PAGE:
The Interview, now infamous as the comedy heard around the world, has made its way into the mainstream, against seemingly overwhelming odds. Embattled studio Sony Pictures Entertainment, despite originally pulling the movie and announcing that it had no further plans to distribute it in light of threats and a crippling hack from the so-called Guardians of Peace, executed a stunning U-turn just a few days ago and began plotting a simultaneous theatrical and VOD release for the controversial film. The launch today was a success, victory having been snatched from the jaws of defeat – or at least at this juncture, that’s how it appears. So, now that The Interview is here, what was all the fuss about? As it turns out, not much.
Unfortunately, no amount of build-up can change the quickly perceptible truth that The Interview is far from the best film Seth Rogen (also directing alongside Evan Goldberg) and James Franco have tackled together. In fact, when you look at the stars’ past collaborations, which include stoner classics Pineapple Express and This is the End, The Interview is probably their least successful work to date. Sparsely funny and narratively over-familiar, it’s a surprisingly mediocre film, especially considering its inflammatory subject matter.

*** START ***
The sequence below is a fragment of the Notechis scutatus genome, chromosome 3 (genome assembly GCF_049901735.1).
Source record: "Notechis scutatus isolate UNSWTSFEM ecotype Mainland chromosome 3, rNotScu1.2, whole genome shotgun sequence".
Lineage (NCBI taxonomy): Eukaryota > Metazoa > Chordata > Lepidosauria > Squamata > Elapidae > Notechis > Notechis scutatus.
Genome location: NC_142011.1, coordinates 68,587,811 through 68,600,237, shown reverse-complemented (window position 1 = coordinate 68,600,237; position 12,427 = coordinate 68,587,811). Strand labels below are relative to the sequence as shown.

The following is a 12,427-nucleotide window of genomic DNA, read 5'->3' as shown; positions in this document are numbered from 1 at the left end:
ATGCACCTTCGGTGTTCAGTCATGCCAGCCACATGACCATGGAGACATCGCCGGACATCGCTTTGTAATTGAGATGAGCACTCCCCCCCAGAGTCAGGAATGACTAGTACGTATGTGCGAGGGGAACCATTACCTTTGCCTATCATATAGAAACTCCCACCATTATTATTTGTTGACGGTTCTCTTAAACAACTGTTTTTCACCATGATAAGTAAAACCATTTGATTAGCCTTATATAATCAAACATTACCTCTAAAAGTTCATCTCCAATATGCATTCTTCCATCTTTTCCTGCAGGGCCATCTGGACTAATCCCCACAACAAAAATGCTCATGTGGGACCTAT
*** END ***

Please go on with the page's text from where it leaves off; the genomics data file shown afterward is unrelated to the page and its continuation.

In this ludicrous buddy comedy, about two numbskull journalists (Rogen and Franco) tapped by the CIA to assassinate North Korean dictator Kim Jong-un during an exclusive face-to-face interview, the lion’s share of the jokes revolve around the characters’ juvenile fascination with bodily fluids, boobs and bromantic love. Some of the humor works in a throw-everything-at-the-wall-and-see-what-sticks kind of way, but most gags drag on for such an uncomfortably long stretch of time that even Rogen and Franco seem to sense them wilting. In particular, apologies are owed to supremely talented co-star Lizzy Caplan, who is routinely ogled in a series of unfunny exchanges, then dismissed from the story like a lesser-name supermodel in a Michael Bay movie. And even regardless of how well the jokes land, basing so many of them on something so puerile feels like a missed opportunity.
There’s no doubting the filmmakers’ audacity, given that they crafted (at least what was supposed to be) a blockbuster comedy around two dumbasses trying to kill a real, living person. But that they didn’t take that extra step to produce a film that actually addressed, or at least effectively lampooned, the real horror of life in North Korea comes as a disappointment. There are many great movies, and maybe even some great comedies, to be made about the rogue nation (which is essentially one large concentration camp containing several even worse, smaller concentration camps), but The Interview is not one of them.